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US State Department Pushes Junta to End Martial Law

US Assistant secretary of state for east asian and pacific affairs Daniel Russel, left, talks woth Thai Deputy Prime Minister and Foreign Minister Tanasak Patimapragorn during their meeting at the Foreign Ministry in Bangkok, Monday

US Assistant secretary of state for east asian and pacific affairs Daniel Russel, left, talks woth Thai Deputy Prime Minister and Foreign Minister Tanasak Patimapragorn during their meeting at the Foreign Ministry in Bangkok, Monday

 

BANGKOK –  Assistant Secretary of State for East Asian and Pacific affairs, Daniel R. Russel, the most senior United States diplomat to visit Thailand since the military seized power delivered harsh words to the junta calling on lifting martial law in Thailand.

Mr. Daniel R. Russel, said in an interview that he had been sent by the Obama administration to tell the military leaders that the United States would not “paper over problems” and that he had told the junta it was losing credibility.

Mr. Russel’s message to the junta on Monday, which he described as “Blunt” and “Tough,” was Washington’s most detailed criticism of the overthrowing of the country’s elected government and the curtailment of civil rights and speech that followed.

“Thailand is losing credibility in the eyes of its international friends and partners by not moving more quickly to end martial law, to restore civil rights and to ensure that this effort to engineer a new constitution and hold elections is not purely a top-down affair,” Mr. Russel said.

Prime Minister Prayut Chan-o-cha has ordered Foreign Minister Gen Tanasak Patimapragorn to convince the US assistant Secretary of State for East Asia and Pacific Affairs that Thailand is on course to democracy.

Foreign Minister Gen Tanasak Patimapragorn issued a statement late Monday hailing “a long relationship” of more than 180 years with the United States and said it had advised Mr. Russel of the government’s “reform procedures.”

Gen Tanasak has also been asked to explain progress made by the government to improve its human trafficking record.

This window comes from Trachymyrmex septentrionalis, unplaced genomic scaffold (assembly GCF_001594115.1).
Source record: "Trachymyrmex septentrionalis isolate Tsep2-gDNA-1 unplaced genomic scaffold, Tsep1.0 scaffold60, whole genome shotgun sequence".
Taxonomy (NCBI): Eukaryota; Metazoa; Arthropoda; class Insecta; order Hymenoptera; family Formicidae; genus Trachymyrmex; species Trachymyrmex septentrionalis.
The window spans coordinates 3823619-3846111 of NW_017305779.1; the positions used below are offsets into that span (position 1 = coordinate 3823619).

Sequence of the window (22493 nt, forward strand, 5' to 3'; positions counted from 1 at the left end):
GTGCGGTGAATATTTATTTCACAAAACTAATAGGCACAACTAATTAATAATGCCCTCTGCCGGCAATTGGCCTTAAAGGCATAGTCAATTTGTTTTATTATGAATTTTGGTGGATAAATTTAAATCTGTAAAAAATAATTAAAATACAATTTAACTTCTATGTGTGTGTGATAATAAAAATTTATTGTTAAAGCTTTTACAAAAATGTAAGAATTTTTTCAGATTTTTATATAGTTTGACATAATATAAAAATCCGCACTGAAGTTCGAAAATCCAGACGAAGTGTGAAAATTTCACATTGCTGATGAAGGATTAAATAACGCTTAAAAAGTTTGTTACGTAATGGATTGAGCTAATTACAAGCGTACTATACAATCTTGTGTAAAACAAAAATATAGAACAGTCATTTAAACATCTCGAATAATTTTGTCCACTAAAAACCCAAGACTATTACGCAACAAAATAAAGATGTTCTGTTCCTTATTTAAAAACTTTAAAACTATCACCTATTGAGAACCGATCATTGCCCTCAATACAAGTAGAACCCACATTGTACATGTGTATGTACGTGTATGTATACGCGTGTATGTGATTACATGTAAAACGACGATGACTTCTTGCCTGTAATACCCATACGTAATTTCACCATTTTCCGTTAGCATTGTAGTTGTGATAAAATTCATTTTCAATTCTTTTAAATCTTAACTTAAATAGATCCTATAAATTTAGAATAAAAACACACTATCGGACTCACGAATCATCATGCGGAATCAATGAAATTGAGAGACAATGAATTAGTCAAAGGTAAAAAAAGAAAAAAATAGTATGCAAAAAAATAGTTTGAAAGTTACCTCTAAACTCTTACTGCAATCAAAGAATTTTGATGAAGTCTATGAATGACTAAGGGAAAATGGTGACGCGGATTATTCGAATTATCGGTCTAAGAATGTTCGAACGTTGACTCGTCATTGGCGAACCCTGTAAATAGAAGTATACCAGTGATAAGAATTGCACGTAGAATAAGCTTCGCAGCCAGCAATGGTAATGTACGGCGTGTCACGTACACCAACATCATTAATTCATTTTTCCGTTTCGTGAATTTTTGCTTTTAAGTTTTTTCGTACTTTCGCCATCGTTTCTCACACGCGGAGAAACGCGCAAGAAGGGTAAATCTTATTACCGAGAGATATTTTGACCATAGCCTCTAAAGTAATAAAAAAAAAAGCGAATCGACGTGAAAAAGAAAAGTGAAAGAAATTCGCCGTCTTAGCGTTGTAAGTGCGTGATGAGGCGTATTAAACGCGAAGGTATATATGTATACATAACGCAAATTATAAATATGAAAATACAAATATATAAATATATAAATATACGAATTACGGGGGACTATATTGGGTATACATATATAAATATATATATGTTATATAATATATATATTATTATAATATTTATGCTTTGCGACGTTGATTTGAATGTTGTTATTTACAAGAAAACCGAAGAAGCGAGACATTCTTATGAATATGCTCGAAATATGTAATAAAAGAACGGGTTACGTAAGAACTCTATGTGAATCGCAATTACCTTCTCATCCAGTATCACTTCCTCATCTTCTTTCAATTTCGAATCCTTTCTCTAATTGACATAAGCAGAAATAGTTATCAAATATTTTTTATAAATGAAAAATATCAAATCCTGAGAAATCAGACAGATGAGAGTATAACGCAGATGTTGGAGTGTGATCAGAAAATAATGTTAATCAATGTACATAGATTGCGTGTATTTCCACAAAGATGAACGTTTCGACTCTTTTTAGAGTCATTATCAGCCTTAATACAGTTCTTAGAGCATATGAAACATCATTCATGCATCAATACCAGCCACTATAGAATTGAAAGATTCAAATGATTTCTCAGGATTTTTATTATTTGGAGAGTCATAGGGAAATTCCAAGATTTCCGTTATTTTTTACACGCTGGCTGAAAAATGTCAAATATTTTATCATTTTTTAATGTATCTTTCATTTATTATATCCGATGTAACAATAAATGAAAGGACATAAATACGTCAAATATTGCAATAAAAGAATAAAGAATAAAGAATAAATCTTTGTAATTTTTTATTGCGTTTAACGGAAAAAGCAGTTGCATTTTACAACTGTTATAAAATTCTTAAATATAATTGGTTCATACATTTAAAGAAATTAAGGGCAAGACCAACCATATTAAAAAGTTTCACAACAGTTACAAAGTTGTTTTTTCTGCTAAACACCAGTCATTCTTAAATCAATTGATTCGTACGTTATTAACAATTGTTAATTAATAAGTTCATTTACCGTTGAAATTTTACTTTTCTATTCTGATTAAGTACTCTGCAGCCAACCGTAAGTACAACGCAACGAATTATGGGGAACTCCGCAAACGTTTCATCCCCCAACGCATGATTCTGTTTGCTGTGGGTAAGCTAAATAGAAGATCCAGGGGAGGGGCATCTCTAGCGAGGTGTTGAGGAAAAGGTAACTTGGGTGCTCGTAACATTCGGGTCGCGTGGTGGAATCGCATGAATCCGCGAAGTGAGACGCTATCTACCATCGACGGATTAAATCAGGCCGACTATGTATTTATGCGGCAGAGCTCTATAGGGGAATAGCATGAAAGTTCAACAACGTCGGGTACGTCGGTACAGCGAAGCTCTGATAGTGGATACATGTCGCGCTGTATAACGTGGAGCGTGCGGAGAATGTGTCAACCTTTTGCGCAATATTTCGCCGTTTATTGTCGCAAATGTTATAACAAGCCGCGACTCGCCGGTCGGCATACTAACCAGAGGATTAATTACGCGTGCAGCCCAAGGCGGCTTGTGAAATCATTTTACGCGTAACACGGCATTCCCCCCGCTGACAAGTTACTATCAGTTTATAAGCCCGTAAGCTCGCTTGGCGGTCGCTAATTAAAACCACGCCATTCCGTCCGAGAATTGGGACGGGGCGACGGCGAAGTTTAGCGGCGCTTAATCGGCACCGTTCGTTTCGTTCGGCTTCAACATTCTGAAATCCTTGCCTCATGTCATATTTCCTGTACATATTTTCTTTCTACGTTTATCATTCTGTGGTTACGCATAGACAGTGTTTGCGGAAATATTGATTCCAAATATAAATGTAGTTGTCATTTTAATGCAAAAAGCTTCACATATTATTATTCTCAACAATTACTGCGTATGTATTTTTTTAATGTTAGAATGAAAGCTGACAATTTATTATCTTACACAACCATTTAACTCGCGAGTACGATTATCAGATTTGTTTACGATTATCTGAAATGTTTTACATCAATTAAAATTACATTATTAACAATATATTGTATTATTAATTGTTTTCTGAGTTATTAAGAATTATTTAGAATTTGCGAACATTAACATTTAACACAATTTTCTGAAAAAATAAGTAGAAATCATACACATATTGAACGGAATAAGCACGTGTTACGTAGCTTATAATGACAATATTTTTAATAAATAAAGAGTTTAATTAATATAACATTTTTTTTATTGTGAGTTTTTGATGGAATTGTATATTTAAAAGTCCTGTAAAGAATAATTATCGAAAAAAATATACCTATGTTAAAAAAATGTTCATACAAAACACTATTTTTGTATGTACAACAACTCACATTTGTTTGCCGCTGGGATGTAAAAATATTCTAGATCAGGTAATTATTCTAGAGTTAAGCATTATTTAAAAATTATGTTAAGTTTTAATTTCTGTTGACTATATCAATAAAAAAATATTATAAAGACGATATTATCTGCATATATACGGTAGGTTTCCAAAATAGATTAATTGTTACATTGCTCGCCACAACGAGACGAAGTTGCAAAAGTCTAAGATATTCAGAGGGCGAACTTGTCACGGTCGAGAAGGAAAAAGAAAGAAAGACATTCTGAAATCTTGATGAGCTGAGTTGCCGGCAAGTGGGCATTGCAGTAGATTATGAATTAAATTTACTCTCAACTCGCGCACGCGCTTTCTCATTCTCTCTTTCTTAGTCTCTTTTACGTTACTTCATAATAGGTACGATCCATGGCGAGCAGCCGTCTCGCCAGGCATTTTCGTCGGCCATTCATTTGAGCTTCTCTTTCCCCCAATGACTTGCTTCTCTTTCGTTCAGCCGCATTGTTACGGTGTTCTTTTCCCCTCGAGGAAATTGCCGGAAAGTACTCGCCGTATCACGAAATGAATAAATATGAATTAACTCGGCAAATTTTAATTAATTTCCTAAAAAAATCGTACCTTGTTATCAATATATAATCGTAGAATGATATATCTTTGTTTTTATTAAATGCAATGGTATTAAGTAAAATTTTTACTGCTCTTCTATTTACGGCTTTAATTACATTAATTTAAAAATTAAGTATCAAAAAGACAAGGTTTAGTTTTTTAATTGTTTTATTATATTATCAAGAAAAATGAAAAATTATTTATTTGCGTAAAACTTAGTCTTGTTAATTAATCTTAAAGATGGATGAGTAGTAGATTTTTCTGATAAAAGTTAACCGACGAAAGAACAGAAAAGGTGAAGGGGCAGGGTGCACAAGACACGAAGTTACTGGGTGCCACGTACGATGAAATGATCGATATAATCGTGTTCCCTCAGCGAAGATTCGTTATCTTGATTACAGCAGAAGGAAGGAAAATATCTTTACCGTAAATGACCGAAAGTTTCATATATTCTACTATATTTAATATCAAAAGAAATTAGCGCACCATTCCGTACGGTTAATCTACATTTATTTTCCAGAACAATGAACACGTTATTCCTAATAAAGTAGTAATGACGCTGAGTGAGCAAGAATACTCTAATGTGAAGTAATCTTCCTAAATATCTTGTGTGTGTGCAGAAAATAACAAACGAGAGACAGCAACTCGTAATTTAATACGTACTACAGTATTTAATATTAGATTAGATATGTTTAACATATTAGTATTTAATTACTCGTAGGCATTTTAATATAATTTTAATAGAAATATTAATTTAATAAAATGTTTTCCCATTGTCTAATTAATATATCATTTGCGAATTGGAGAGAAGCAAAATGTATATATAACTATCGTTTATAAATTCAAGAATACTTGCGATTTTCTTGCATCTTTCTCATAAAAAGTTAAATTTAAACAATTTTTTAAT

Mr. Russel also appeared to warn the Thai government that it would probably retain its “Tier 3” status, the lowest ranking in the State Department’s annual assessment of how countries handle the issue of human trafficking.

“Unless there is real, measurable results to point to, I don’t know how you can say that the situation has gotten better yet,” he said.

Panitan Wattanayagorn, a professor at Chulalongkorn University’s faculty of political science, said the visit is a good sign the Thai-US relationship is still healthy after 182 years.

The US has strict practices when dealing with countries where coups depose legitimately elected governments, but Mr Russel’s trip will reaffirm close ties, said Mr Panitan.

“It was difficult to deal with the US after the coup, but the situation gradually changed after things became more stable here. The US is one of several countries which have improved relations with us since the coup,” Mr Panitan said.

Close engagement between Thailand and China could be among the factors that made the US keen to resume its close relationship, he added.

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Posted by on Jan 26 2015. Filed under Thailand Politics. You can follow any responses to this entry through the RSS 2.0. Both comments and pings are currently closed.
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